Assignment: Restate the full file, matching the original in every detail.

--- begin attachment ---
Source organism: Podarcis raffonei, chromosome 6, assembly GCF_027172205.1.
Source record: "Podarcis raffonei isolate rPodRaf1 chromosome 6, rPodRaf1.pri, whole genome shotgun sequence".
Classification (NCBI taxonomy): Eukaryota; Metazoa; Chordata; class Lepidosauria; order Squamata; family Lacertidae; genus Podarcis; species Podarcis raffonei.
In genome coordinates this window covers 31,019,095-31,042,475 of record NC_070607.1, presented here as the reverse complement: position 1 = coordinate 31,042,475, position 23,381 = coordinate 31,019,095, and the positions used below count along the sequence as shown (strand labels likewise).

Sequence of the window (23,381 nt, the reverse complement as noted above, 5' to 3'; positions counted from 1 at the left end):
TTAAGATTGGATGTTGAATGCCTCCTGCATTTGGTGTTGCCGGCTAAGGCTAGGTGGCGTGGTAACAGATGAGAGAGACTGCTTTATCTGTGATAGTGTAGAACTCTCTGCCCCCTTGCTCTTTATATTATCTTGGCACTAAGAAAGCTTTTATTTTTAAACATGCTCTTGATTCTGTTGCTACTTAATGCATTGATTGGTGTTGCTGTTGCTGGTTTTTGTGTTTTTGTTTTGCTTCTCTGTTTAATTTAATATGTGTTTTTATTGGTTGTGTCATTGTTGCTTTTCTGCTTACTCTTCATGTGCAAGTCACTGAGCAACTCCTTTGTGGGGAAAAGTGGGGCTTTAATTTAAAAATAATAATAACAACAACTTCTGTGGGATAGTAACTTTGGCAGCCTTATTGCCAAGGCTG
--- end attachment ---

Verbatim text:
Source organism: Podarcis raffonei, chromosome 6, assembly GCF_027172205.1.
Source record: "Podarcis raffonei isolate rPodRaf1 chromosome 6, rPodRaf1.pri, whole genome shotgun sequence".
Classification (NCBI taxonomy): Eukaryota; Metazoa; Chordata; class Lepidosauria; order Squamata; family Lacertidae; genus Podarcis; species Podarcis raffonei.
In genome coordinates this window covers 31,019,095-31,042,475 of record NC_070607.1, presented here as the reverse complement: position 1 = coordinate 31,042,475, position 23,381 = coordinate 31,019,095, and the positions used below count along the sequence as shown (strand labels likewise).

Sequence of the window (23,381 nt, the reverse complement as noted above, 5' to 3'; positions counted from 1 at the left end):
TTAAGATTGGATGTTGAATGCCTCCTGCATTTGGTGTTGCCGGCTAAGGCTAGGTGGCGTGGTAACAGATGAGAGAGACTGCTTTATCTGTGATAGTGTAGAACTCTCTGCCCCCTTGCTCTTTATATTATCTTGGCACTAAGAAAGCTTTTATTTTTAAACATGCTCTTGATTCTGTTGCTACTTAATGCATTGATTGGTGTTGCTGTTGCTGGTTTTTGTGTTTTTGTTTTGCTTCTCTGTTTAATTTAATATGTGTTTTTATTGGTTGTGTCATTGTTGCTTTTCTGCTTACTCTTCATGTGCAAGTCACTGAGCAACTCCTTTGTGGGGAAAAGTGGGGCTTTAATTTAAAAATAATAATAACAACAACTTCTGTGGGATAGTAACTTTGGCAGCCTTATTGCCAAGGCTG